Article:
Nobel laureate George Wald of Harvard admitted:
As Klaus Dose so aptly pointed out:
More than 30 years of experimentation on the origin of life in the fields of chemical and molecular evolution have led to a better perception of the immensity of the problem of the origin of life on Earth rather than to its solution. At present all discussions on principal theories and experiments in the field either end in stalemate or in a confession of ignorance (1988, 13:348).
the highly praised Mill er-Urey experiment did not produce any of the fundamental building blocks of life itself. Rather, it produced 85% tar, 13% carbolic acid, 1.05% glycine, 0.85% alanine, and trace amounts of other chemicals.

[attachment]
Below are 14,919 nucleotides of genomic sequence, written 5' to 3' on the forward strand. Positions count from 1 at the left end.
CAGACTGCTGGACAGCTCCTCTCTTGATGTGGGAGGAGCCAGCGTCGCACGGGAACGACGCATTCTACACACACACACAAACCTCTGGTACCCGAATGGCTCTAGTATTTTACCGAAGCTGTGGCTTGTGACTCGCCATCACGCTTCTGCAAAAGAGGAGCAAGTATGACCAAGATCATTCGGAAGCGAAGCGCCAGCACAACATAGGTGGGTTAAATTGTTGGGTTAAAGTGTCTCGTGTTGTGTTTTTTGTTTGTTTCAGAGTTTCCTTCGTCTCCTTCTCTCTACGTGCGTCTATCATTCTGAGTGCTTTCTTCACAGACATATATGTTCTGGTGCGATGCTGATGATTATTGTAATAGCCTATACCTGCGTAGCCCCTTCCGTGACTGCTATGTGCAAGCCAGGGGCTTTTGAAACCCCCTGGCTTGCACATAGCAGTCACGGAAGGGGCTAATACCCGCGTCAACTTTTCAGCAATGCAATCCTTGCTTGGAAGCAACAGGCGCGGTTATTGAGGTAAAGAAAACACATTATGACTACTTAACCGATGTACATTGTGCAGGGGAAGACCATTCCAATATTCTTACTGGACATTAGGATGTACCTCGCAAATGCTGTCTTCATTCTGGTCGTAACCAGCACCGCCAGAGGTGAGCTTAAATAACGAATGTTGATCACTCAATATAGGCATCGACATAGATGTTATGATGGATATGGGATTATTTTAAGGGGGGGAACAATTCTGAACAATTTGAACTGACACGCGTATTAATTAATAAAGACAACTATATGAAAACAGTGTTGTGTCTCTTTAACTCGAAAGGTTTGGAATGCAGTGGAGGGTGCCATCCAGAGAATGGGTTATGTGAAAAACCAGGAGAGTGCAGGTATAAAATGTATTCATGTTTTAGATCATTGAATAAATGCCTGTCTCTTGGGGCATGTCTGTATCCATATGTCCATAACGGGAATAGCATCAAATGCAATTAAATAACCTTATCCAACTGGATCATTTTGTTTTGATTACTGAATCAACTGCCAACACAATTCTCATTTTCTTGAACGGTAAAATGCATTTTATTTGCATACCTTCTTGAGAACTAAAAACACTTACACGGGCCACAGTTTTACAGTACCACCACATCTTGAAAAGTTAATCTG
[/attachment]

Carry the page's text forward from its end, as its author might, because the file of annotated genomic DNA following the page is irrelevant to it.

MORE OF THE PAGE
Evolutionist Robert Shapiro stated regarding the products of the Miller-Urey experiment:
“Let us sum up. The experiment performed by Miller yielded tar as its most abundant product. There are about fifty small organic compounds that are called ‘building blocks.’ Only two of these fifty occurred among the preferential Miller-Urey products” (1986, p. 105).
Noam Lahav pointed out:
Under slightly reducing conditions, the Miller-Urey action does not produce amino acids, nor does it produce the chemicals that may serve as the predecessors of other important biopolymer building blocks. Thus, by challenging the assumption of a reducing atmosphere, we challenge the very existence of the “prebiotic soup”, with its richness of biologically important organic compounds. Moreover, so far, no geochemical evidence for the existence of a prebiotic soup has been published. Indeed, a number of scientists have challenged the prebiotic soup concept, noting that even if it existed, the concentration of organic building blocks in it would have been too small to be meaningful for prebiotic evolution (1999, pp. 138-139).
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